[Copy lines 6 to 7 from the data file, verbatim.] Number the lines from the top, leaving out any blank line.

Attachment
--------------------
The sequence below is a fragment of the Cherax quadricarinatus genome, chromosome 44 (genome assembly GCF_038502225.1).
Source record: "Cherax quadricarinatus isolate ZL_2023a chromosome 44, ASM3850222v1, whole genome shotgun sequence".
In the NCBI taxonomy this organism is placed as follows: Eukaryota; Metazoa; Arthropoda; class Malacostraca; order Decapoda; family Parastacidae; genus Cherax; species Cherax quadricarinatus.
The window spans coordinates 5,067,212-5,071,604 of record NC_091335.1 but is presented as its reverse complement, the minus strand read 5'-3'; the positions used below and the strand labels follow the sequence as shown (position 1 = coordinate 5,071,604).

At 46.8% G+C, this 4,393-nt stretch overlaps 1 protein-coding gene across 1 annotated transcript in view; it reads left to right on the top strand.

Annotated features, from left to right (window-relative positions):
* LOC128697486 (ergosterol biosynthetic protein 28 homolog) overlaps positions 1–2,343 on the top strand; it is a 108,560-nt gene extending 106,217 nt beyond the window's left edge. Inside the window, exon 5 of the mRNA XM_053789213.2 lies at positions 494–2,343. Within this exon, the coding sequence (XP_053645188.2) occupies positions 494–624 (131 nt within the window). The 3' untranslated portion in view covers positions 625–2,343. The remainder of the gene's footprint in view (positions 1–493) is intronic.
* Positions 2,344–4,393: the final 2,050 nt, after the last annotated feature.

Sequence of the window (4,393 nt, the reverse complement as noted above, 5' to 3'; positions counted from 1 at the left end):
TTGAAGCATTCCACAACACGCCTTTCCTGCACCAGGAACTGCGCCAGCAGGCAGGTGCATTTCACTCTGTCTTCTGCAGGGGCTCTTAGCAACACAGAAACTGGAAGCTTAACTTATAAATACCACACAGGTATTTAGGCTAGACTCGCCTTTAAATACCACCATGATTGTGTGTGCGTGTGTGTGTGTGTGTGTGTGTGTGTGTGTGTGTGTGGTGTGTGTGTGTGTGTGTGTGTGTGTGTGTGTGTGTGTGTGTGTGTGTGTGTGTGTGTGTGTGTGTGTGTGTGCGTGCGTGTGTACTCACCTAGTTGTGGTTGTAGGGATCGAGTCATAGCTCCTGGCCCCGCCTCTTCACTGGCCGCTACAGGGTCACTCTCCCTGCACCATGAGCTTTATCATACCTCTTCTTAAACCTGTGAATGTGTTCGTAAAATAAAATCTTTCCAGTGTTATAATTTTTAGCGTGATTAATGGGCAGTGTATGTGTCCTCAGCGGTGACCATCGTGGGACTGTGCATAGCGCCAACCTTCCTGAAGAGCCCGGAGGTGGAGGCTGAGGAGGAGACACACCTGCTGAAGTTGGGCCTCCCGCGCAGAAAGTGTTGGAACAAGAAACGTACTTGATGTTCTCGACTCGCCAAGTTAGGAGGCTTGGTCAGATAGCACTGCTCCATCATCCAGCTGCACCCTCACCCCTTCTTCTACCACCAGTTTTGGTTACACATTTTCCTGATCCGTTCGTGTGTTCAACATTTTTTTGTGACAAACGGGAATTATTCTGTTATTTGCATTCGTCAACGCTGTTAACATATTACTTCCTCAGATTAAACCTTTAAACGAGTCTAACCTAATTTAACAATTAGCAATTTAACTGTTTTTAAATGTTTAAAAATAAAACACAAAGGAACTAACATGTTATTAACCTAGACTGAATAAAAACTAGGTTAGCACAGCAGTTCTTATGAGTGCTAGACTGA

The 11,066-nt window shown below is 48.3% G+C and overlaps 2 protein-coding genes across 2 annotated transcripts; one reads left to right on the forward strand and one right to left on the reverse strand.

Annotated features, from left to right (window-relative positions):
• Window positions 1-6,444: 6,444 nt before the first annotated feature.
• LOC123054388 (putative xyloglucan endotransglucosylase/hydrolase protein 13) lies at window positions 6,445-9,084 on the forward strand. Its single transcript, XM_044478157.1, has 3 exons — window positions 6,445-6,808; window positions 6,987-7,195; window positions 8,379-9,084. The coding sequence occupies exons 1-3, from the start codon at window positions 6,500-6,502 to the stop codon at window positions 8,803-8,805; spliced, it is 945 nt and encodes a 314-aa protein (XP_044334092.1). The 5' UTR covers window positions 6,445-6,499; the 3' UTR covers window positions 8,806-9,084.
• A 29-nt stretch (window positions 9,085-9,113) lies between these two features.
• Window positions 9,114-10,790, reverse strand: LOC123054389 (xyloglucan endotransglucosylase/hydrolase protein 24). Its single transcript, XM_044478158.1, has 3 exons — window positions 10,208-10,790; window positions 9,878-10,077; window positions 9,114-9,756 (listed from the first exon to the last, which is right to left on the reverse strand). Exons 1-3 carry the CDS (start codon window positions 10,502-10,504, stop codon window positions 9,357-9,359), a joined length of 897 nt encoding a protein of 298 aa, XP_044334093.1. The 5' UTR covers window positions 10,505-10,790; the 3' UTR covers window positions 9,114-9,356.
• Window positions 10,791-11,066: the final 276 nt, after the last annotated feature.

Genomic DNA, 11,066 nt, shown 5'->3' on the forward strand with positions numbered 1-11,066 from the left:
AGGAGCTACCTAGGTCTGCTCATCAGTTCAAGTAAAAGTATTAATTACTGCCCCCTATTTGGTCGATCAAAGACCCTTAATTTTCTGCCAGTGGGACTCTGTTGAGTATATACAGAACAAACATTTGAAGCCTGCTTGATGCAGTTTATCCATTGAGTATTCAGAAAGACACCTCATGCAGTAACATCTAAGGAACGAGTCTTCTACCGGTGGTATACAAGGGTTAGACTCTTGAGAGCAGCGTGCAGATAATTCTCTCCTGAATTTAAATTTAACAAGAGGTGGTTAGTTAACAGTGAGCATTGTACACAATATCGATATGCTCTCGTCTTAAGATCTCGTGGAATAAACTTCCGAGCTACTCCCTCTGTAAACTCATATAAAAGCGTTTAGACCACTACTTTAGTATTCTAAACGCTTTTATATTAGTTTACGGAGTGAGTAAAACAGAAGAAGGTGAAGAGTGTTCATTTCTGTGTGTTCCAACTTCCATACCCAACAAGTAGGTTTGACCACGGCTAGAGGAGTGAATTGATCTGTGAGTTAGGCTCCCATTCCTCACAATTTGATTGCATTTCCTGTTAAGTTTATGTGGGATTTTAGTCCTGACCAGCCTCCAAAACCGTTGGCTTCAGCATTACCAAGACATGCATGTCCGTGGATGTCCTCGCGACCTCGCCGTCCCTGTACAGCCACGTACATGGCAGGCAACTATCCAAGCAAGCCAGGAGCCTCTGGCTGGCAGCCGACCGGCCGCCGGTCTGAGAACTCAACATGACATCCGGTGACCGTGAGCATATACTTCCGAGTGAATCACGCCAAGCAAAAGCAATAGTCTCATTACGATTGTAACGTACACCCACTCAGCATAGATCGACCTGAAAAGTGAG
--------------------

Annotated features, from left to right (window-relative positions):
* LOC128697486 (ergosterol biosynthetic protein 28 homolog) overlaps positions 1–2,343 on the top strand; it is a 108,560-nt gene extending 106,217 nt beyond the window's left edge. Inside the window, exon 5 of the mRNA XM_053789213.2 lies at positions 494–2,343. Within this exon, the coding sequence (XP_053645188.2) occupies positions 494–624 (131 nt within the window). The 3' untranslated portion in view covers positions 625–2,343. The remainder of the gene's footprint in view (positions 1–493) is intronic.